> Fine Art Photography
>
> "We can't solve problems using the same kind of thinking we used to create
> them." (Albert Einstein)
>
>
> -----Original Message-----
> From: techwr-l-bounces+al -dot- geist=geistassociates -dot- com -at- lists -dot- techwr-l -dot- com
> [mailto:techwr-l-bounces+al -dot- geist=geistassociates -dot- com -at- lists -dot- techwr-l -dot- com] On
> Behalf Of Lauren
> Sent: Monday, June 13, 2011 3:04 PM
> To: techwr-l -at- lists -dot- techwr-l -dot- com
> Subject: Re: Name of "receptacle" on back of hard ware that...
>
> On 6/13/2011 11:52 AM, Gene Kim-Eng wrote:
>> This exchange is probably the reason for current practice. ÂWhen
>> consumers hear "plug," "socket" or "outlet," they think of the
>> connection between AC cord and building power. ÂIndustrial users want
>> to know whether a panel connector is male or female so they know what
>> connector is required on the mating cable.
>
> How about a "jack"?
>
> Lauren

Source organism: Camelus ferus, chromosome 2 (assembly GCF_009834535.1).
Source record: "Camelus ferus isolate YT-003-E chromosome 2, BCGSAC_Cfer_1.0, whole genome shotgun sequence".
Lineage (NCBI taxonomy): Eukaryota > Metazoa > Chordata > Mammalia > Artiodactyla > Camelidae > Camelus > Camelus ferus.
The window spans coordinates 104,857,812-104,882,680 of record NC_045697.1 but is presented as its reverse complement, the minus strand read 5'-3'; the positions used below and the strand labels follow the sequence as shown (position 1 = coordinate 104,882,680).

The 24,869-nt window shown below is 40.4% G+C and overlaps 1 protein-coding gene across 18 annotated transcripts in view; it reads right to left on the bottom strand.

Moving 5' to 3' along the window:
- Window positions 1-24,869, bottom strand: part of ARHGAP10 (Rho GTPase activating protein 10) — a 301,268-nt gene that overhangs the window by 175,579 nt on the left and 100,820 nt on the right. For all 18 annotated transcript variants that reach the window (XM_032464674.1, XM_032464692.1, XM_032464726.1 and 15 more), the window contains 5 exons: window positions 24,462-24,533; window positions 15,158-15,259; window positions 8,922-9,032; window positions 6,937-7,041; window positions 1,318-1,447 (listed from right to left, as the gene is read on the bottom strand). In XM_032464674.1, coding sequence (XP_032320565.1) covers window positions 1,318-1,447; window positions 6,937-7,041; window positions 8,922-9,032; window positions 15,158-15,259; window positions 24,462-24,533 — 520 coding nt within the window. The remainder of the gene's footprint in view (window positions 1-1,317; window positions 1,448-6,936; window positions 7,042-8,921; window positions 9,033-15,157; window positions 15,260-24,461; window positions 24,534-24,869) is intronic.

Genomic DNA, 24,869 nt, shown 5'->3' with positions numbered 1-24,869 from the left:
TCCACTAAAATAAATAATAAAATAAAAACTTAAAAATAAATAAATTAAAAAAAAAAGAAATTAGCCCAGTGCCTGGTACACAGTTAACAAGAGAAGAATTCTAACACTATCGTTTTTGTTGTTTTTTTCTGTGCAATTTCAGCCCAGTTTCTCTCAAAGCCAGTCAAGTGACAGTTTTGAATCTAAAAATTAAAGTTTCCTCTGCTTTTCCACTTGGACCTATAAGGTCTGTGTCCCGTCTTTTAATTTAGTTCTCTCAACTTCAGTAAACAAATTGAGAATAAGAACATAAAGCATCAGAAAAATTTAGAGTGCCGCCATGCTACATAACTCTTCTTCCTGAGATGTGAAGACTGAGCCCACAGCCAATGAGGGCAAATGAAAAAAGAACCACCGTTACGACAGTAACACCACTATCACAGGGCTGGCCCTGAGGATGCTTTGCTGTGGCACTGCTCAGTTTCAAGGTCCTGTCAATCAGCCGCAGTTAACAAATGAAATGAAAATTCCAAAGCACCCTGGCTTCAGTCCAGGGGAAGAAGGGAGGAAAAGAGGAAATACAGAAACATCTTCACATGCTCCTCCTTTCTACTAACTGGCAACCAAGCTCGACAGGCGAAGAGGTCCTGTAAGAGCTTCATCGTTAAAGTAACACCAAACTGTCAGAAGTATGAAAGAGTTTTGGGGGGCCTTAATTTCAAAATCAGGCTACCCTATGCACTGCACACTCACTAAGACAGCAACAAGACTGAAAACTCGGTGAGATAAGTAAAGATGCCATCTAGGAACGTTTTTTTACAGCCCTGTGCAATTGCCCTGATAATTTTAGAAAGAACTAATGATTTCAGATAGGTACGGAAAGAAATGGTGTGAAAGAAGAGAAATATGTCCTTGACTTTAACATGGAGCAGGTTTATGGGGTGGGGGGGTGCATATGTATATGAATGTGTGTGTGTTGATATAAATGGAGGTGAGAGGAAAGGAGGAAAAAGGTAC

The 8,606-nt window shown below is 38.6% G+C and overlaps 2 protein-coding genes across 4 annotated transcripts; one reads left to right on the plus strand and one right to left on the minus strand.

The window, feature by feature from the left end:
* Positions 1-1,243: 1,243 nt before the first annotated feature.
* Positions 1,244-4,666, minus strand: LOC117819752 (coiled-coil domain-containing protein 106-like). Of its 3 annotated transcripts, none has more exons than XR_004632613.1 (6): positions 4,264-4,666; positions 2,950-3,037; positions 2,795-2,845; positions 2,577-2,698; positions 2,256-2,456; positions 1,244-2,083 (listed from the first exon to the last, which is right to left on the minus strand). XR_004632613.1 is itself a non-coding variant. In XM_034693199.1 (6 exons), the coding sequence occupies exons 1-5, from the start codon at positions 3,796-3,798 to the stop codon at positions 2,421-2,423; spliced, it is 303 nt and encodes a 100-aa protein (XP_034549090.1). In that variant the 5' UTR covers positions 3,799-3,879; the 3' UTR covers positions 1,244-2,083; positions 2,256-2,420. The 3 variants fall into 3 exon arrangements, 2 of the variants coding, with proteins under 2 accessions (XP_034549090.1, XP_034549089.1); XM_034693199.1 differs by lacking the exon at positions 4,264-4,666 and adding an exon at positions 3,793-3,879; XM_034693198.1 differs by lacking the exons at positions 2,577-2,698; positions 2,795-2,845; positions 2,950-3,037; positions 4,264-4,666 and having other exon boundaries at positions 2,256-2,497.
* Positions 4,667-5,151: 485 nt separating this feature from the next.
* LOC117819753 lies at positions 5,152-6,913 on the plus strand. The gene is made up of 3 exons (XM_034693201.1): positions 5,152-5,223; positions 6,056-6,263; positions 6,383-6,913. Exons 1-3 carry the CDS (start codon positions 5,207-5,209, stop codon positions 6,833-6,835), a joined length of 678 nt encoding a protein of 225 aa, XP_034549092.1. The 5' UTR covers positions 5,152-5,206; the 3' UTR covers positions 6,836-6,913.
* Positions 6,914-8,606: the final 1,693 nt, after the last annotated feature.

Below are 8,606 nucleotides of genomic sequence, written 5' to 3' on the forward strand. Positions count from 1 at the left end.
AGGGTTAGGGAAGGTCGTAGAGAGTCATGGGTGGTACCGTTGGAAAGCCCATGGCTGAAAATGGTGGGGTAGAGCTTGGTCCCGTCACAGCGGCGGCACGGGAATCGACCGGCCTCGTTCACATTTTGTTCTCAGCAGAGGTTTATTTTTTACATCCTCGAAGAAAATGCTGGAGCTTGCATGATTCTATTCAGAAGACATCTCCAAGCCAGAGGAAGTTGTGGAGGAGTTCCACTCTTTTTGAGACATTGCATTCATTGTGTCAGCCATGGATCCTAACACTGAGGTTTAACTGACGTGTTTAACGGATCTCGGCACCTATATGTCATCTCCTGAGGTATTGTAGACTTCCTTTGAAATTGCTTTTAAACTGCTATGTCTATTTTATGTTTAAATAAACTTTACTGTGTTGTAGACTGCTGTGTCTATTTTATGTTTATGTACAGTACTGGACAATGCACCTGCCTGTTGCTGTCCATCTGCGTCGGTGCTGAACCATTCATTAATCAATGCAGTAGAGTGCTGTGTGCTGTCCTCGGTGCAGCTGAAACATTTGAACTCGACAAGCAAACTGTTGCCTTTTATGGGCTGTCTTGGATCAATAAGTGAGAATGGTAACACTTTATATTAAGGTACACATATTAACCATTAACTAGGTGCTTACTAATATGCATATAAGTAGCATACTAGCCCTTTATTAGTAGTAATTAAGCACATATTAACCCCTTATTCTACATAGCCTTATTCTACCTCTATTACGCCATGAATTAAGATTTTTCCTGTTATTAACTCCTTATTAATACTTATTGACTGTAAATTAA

>
>
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--
Bill Swallow

Twitter: @techcommdood
Blog: http://techcommdood.com
LinkedIn: http://www.linkedin.com/in/techcommdood
^^^^^^^^^^^^^^^^^^^^^^^^^^^^^^^^^^^^^^^^^^^^^^^^^^^^^^^^^

Create and publish documentation through multiple channels with Doc-To-Help.
Choose your authoring formats and get any output you may need. Try
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http://www.doctohelp.com

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Follow-Ups:

References:
Re: Re: Has anyone noticed...: From: Nancy Allison
Re: Has anyone noticed...: From: Lauren
RE: Has anyone noticed...: From: Cardimon, Craig
Re: Has anyone noticed...: From: Lauren
RE: Has anyone noticed...: From: Cardimon, Craig
Name of "receptacle" on back of hard ware that...: From: Deborah Hemstreet
RE: Name of "receptacle" on back of hard ware that...: From: Cardimon, Craig
RE: Name of "receptacle" on back of hard ware that...: From: Fred Ridder
Re: Name of "receptacle" on back of hard ware that...: From: Gene Kim-Eng
Re: Name of "receptacle" on back of hard ware that...: From: Lauren
RE: Name of "receptacle" on back of hard ware that...: From: Al Geist